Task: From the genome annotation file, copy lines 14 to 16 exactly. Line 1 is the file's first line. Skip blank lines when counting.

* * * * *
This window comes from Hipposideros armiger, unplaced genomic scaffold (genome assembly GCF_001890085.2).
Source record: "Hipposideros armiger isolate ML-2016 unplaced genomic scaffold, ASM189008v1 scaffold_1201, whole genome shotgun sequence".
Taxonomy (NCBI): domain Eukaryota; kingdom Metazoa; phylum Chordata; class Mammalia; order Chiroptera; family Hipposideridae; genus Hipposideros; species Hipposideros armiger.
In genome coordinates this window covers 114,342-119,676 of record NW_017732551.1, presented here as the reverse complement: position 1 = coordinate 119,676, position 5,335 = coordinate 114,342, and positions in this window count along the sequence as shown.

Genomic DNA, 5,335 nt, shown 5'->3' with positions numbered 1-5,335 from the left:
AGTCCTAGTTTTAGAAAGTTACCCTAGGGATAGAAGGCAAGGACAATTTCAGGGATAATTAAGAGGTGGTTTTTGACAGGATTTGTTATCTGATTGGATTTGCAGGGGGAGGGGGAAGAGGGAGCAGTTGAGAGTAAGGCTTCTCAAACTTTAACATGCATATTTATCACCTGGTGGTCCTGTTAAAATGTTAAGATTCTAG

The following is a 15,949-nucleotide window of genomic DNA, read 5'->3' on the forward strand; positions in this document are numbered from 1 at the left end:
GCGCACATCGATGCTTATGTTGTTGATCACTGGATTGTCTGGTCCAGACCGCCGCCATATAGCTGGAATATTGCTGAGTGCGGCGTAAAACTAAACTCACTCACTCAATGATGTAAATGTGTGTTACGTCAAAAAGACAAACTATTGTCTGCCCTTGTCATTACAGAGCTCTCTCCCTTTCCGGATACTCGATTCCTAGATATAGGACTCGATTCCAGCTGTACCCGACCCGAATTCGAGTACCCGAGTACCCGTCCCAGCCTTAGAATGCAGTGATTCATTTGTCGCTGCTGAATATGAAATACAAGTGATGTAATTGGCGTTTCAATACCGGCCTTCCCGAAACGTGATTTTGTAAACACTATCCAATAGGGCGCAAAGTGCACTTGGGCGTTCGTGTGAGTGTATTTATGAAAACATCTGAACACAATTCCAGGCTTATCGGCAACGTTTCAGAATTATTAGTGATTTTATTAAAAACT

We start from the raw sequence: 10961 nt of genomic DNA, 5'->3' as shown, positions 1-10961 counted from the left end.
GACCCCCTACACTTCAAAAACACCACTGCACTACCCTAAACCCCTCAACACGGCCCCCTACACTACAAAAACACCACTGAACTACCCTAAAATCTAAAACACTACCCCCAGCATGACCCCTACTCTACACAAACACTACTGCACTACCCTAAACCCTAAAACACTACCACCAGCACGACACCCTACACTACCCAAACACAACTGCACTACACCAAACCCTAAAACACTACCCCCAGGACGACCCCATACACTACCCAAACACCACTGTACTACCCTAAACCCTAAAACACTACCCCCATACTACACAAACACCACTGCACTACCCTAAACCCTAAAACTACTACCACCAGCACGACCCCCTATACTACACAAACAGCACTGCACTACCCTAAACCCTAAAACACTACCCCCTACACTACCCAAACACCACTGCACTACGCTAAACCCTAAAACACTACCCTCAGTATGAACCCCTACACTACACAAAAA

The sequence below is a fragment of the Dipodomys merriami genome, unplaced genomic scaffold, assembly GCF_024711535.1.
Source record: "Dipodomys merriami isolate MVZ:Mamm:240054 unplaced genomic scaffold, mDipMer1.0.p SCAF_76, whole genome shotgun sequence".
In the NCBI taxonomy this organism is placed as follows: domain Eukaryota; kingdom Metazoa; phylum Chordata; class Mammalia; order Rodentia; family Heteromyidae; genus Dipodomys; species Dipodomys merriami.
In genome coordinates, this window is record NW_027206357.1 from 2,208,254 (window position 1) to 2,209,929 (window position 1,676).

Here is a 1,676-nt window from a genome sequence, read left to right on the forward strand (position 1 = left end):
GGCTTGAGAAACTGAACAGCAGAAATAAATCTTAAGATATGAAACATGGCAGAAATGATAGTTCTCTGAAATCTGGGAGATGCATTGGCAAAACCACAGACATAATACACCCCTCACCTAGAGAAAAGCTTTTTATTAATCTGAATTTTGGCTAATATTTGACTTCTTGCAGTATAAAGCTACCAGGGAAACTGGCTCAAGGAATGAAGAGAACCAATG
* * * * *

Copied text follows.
In genome coordinates, this window is record NW_027206357.1 from 2,208,254 (window position 1) to 2,209,929 (window position 1,676).

Here is a 1,676-nt window from a genome sequence, read left to right on the forward strand (position 1 = left end):
GGCTTGAGAAACTGAACAGCAGAAATAAATCTTAAGATATGAAACATGGCAGAAATGATAGTTCTCTGAAATCTGGGAGATGCATTGGCAAAACCACAGACATAATACACCCCTCACCTAGAGAAAAGCTTTTTATTAATCTGAATTTTGGCTAATATTTGACTTCTTGCAGTATAAAGCTACCAGGGAAACTGGCTCAAGGAATGAAGAGAACCAATG